• You bought solar panels but have not installed them. You must have a PV system that is installed and in service to claim the tax credit.
  • You installed a PV system on a rental unit that you own. The tax credit is for residential purposes only. Solar panel systems installed on rental properties fall under business expenses. There are solar tax credits for businesses that you can still claim.
  • You lease the solar array. You must own the PV system, or else the company you leased from claims the tax credit.

Tax credits are one of the many benefits of green energy.
Source: Pixabay/Tumisu

How Does the Tax Credit Make Solar Affordable?

The tax incentives are a big benefit of owning your own solar PV system. Up until 2020, they covered 30% of the costs of your solar panels. The tax credit combined with net metering and a reduced or relaxed energy bill means that your solar array pays for itself pretty quickly. Although the tax credit is down to 26%, it’s set to drop even more in a few years so it’s highly recommended that you get one installed soon if your still in the market to buy a PV system. It’s also good to remember that it’s better to own or finance, as you can’t claim the credit if you lease or buy the electricity generated from a neighbor’s solar panels.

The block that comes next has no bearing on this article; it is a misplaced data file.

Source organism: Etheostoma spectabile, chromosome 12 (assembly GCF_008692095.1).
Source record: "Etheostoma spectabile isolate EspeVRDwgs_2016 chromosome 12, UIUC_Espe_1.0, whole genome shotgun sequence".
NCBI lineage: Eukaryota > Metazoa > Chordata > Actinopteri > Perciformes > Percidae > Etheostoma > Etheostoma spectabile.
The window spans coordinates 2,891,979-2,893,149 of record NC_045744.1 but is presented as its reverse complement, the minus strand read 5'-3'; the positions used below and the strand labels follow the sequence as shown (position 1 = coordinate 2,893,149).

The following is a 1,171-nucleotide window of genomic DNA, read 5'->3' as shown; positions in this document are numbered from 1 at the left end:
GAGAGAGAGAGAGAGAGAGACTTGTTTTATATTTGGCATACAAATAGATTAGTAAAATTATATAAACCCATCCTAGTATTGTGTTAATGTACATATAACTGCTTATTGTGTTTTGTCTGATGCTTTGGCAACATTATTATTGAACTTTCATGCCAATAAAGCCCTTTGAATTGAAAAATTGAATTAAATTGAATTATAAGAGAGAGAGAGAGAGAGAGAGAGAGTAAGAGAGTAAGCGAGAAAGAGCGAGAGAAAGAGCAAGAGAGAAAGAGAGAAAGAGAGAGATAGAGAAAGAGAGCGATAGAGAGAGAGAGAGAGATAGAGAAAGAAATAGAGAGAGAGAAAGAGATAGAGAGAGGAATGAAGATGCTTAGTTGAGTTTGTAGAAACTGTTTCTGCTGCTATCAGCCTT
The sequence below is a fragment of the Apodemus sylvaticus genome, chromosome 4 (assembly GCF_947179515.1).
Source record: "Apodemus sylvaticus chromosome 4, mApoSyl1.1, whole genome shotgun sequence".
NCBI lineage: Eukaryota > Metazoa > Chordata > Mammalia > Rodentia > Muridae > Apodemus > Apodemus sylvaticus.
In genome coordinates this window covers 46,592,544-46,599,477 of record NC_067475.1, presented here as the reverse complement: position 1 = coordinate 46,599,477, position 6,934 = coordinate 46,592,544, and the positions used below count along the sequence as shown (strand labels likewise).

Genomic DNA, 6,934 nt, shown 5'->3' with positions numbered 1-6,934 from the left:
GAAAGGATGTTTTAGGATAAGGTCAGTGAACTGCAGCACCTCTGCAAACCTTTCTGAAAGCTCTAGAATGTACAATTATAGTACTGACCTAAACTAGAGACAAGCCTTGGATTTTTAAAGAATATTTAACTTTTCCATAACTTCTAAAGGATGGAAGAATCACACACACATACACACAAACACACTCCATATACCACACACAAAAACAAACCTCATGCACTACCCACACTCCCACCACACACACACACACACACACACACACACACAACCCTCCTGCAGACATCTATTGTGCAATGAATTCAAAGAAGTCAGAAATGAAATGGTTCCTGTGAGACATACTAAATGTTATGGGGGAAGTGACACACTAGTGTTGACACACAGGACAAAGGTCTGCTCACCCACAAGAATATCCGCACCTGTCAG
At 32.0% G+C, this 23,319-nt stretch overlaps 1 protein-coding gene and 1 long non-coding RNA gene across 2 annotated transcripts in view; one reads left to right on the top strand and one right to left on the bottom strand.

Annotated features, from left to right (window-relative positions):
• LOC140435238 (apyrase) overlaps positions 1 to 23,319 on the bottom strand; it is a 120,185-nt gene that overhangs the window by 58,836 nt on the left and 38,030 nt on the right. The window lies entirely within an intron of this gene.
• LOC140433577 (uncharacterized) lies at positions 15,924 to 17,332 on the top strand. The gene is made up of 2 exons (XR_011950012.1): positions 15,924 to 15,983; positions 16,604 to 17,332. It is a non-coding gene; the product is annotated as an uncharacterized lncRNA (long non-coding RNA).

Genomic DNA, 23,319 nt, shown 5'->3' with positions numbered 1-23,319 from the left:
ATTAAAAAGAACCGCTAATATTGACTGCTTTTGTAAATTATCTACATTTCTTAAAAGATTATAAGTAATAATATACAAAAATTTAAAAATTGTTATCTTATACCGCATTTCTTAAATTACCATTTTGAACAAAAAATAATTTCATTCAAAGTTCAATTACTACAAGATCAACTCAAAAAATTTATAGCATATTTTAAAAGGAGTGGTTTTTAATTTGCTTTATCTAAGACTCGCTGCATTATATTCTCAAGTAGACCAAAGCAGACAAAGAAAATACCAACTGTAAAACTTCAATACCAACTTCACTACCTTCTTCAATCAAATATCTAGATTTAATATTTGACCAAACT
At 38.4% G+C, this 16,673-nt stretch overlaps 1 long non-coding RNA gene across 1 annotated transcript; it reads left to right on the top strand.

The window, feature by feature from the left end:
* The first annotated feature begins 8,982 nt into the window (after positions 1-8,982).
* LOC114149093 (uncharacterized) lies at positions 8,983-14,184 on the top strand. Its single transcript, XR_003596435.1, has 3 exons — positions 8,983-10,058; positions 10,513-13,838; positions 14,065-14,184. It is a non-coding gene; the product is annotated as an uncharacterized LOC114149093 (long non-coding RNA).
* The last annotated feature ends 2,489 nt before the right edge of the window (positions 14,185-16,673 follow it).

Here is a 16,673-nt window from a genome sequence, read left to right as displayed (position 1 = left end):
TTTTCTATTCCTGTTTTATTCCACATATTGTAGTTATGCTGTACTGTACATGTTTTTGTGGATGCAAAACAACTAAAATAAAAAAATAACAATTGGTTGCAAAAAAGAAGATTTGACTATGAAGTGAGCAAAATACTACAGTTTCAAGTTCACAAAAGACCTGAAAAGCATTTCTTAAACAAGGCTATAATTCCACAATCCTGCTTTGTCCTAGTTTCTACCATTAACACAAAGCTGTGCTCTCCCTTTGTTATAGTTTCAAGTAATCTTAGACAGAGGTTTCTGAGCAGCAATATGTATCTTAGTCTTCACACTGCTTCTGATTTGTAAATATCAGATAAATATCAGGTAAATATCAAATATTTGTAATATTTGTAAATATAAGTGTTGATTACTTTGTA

What’s covered by the solar tax credit?

The solar tax credit covers all the costs associated with PV systems including:

  • Solar panels and/or solar cells
  • Solar shingles and solar roof tiles
  • Contractor labor costs for onsite preparation. This includes permitting fees, inspection costs, and developer fees
  • Balance-of-system equipment, which includes wiring, inverters, and mounting equipment
  • Energy storage devices, given that they are charged exclusively by the PV system. They may be claimed later if they are bought or put in service in a later tax year
  • Sales fees

These costs are not covered by the solar tax credit:

  • Appliances or electronics that are powered by the PV system, even if the system was specifically installed to power those appliances.
  • Costs associated with financing, including finance charges, interest, origination fees, and warranty fees.

The solar tax credit is applied to any PV system installed on your home. But what counts as a home? These are considered eligible residences for the tax credit.

  • House
  • Mobile home
  • Condominium
  • Cooperative apartment
  • Houseboat
  • Manufactured home that conforms to federal standards

You can claim your solar tax credit when it’s time to file.
Source: Pixabay

Future of the Solar Tax Credit

The solar tax credit was enacted in 2006 and was set to expire in 2020. Thanks to solar industry advocates and lobbyists, the tax credit was extended in a “step-down” format until 2023. Whereas the original tax credit covered 30% of the cost of a PV system, as of 2020 the credit has been reduced to 26% through 2022. Solar panel systems installed in 2023 will have 22% of the costs covered. Currently, the residential solar tax credit is set to expire on December 31, 2023, unless the federal government decides to extend it further.